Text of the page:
Sea sandwort

The sea sandwort is also called beach cucumber because of its taste. In Iceland, the plant is a mainstay of the local diet, and is traditionally eaten fermented.

  • Where to Find It

    Sea sandwort is one of the few herbs that grow well in loose sand on the beach. You can find it along the entire breadth of the beach, from water’s edge up to the dunes. It often grows in low clumps that blanket the beach in green.

  • Salt marshes, beaches.
  • When to Find It

    As long as temperatures are mild, you can pick sea sandworts from May until October. In the middle of the growing season, it develops flowers and turns tough and fibrous. After flowering, it continues growing and its top shoots again become soft and succulent.

  • Entire plant: May, June, July, August, September, October.
  • How to Spot It

    The sea sandwort has a very distinct appearance and most closely resembles a small Christmas tree with succulent, triangular branches. It is typically 5-15 cm tall and has sets of four small leaves that sit right above each other along its stem. When the sea sandwort blooms, small white and yellow flowers open in each corner of its top leaves.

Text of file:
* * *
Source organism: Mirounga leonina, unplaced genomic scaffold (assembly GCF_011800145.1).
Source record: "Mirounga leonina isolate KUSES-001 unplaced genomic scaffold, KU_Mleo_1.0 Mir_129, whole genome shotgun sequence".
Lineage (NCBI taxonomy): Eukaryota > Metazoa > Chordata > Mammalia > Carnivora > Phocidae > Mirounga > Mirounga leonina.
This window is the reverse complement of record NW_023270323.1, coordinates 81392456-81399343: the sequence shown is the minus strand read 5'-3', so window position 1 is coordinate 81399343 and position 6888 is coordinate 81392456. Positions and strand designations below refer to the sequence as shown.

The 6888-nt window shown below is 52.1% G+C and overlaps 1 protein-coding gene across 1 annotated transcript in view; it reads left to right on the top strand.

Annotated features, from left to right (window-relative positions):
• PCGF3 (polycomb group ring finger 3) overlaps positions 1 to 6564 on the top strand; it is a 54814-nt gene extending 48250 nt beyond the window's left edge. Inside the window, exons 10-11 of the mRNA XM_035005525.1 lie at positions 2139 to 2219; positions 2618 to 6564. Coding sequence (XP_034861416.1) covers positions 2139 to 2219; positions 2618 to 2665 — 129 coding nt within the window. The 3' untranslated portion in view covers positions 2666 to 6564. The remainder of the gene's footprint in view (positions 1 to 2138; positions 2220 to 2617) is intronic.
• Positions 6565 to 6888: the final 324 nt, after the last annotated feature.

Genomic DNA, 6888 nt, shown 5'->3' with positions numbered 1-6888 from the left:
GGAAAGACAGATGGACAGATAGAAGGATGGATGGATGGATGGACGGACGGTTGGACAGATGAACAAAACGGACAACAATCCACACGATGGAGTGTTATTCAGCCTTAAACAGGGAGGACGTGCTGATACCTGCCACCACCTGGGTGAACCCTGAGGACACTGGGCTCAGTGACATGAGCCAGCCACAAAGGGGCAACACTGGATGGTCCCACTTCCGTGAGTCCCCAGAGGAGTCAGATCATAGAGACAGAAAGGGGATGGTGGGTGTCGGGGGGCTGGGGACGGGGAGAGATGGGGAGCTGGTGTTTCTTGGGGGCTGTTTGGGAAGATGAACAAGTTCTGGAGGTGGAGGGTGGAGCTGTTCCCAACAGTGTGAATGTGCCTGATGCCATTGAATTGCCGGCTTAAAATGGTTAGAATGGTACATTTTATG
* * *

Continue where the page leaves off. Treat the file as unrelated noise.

• How to Pick It

    Because it grows in loose sand, it is very easy to accidentally uproot the sandwort. Carefully clip or cut off the top part of the plant—both leaves and stem are edible—and leave a few sets of leaves at the bottom so that it will continue to grow. Once the plant is older and its leaves have become tougher, focus only on the tender parts up top. The sea sandwort takes on the flavor of the surface on which it grows, including downright foul ones. Take your time searching for the very best-tasting specimens.

  • NB!

    The Ministry of Environment and Food of Denmark recommend limited consumption, due to limited knowledge and studies.

Risk of misidentifying the plant

There is no risk of mistaking the plant for another dangerous or undesirable plant.